Plus: Meg Ryan getting a TV show; Duchovny and Anderson want more X-Files; Cumberbatch says Assange letter affected portrayal; Douglas reveals tongue, not throat, cancer.
Honey Singh talks touring with SRK
The Indian rapper Honey Singh says that he’s grateful to Shah Rukh Khan for inviting him to be part of a recently concluded tour of Australia and New Zealand. “We performed on stage in Sydney, Perth and Auckland. Each venue was sold out. At all the concerts Shah Rukh bhai introduced me on stage as his friend,” Singh told DNA India, adding that the concerts have given him “a renewed confidence”. The two performed the hit track Lungi Dance from Khan’s latest film, Chennai Express. The actresses Madhuri Dixit, Rani Mukerji and Jacqueline Fernandez were also part of the tour.
Meg Ryan getting a TV show
Meg Ryan will soon star in her own half-hour comedy series for the US network NBC. Written by Marc Lawrence (Miss Congeniality, Family Ties), Ryan will play “a sunny, devoted and desperately non-confrontational single mom who decides to return to her New York publishing house where she was once a brilliant editor”, according to The Hollywood Reporter. The announcement comes after an October People magazine cover story that revealed that Ryan has preferred to remain out of the Hollywood limelight to focus on her family. –
Duchovny and Anderson want more X-Files
David Duchovny and Gillian Anderson, who first premiered their roles as FBI agents Fox Mulder and Dana Scully on The X-Files two decades ago, said that they’re open to making a third X-Files movie. The actors got together at a fan event in New York on Saturday to mark the 20th anniversary of the series. “All the principals are on board,” including The X-Files creator, Chris Carter, Duchovny said. “Gillian and I want to do it, so it’s really up to 20th Century Fox at this point.” Anderson added: “If it takes fan encouragement to get Fox interested in that then I guess that’s what it would be.”
Cumberbatch: Assange letter affected portrayal
Benedict Cumberbatch says a letter from Julian Assange asking him not to do a movie about WikiLeaks affected his portrayal of him in the forthcoming film The Fifth Estate. Cumberbatch, 37, told fans on Reddit on Friday that he was concerned with playing the part after Assange sent him a letter in January. “To have the man you are about to portray ask you intelligently and politely not to do it gave me real cause for concern, however, it galvanised me into addressing why I was doing this movie,” Cumberbatch said. Assange’s letter, published on WikiLeaks last week, called the actor a “hired gun”. Cumberbatch said: “He accuses me of being a ‘hired gun’ as if I am an easily bought cipher for right-wing propaganda. Not only do I not operate in a moral vacuum but this was not a payday for me at all.”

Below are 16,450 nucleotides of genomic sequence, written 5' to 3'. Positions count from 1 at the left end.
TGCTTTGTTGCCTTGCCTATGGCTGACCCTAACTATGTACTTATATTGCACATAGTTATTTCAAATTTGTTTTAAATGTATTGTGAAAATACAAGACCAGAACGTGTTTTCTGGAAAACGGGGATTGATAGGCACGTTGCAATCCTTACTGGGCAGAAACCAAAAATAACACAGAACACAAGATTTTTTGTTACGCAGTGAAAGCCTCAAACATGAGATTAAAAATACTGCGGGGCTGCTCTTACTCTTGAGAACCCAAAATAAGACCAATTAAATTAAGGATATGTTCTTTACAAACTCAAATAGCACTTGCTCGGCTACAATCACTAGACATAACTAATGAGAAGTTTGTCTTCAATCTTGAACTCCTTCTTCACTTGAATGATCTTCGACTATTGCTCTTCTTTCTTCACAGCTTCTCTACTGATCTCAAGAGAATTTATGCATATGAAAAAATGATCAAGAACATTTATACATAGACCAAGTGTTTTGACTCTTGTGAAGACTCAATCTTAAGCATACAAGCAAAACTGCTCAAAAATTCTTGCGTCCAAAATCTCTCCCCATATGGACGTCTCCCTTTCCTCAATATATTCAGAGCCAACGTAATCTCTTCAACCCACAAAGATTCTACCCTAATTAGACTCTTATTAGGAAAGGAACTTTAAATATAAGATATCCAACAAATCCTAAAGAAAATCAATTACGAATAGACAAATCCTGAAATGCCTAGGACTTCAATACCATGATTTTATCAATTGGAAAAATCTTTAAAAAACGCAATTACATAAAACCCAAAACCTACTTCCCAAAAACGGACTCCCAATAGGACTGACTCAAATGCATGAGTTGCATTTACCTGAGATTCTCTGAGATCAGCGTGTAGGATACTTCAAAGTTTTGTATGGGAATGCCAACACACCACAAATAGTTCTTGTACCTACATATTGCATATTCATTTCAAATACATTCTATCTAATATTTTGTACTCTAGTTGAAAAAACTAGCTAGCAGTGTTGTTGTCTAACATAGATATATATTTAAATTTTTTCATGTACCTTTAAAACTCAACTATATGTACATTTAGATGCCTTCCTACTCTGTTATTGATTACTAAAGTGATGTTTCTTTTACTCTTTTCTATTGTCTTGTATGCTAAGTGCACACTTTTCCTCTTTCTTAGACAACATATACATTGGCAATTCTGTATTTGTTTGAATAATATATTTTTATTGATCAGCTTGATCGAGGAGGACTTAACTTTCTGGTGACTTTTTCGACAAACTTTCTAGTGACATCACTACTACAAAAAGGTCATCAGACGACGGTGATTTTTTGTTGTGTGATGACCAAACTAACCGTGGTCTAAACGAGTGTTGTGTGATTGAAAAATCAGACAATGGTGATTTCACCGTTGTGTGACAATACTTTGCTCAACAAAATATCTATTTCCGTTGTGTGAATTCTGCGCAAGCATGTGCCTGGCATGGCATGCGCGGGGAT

Douglas: it was tongue, not throat, cancer
Michael Douglas says that he successfully battled tongue cancer, not throat cancer as he revealed in 2010. In an interview with Samuel L Jackson on the UK talk show This Morning, Douglas explained that his doctor found the tumour at the base of his tongue on the eve of 2010’s Wall Street: Money Never Sleeps press tour. The doctor apparently suggested that Douglas say that he had throat cancer so that the actor could avoid discussing “possible facial disfigurement with scores of reporters”. Douglas, who’s currently separated from wife Catherine Zeta-Jones, was declared tumour-free in January 2011.
Grandfather of Korean cinema sees life through lens
The acclaimed Korean director Im Kwon-Taek has a simple explanation as to why he is embarking on his 102nd film, at an age when others might consider taking things easy.
“Film is my passion,” the 77-year-old said. “And you must follow your passion.”
Affectionately known as the “grandfather of Korean cinema”, a large number of Im’s acclaimed productions have focused on what he sees as the erosion of Korean culture in a society that has seen rapid change in recent decades.
With giant posters of him displayed all over the city, Im was an omnipresent force at last week’s 18th Busan International Film Festival, which screened 71 of his movies and honoured him for his outstanding contribution to the history of world cinema.
The first Korean to be named Best Director at the Cannes Film Festival for 2002’s Chihwaseon (Painted Fire), Im marked the occasion by announcing his 102nd film in a career that dates back to his 1962 debut Dumanganga Jal Itgeola (Farewell to the Duman River).
“Films reflect the accumulated experiences of the life you have lived,” said Im. “The life I have lived is within me and I have to translate that into film.”
Shooting will start in December on an adaptation of Korean author Kim Hoon’s novel Hwajang.
The film focuses on an ageing man who desires after a younger woman while caring for his dying wife. – AFP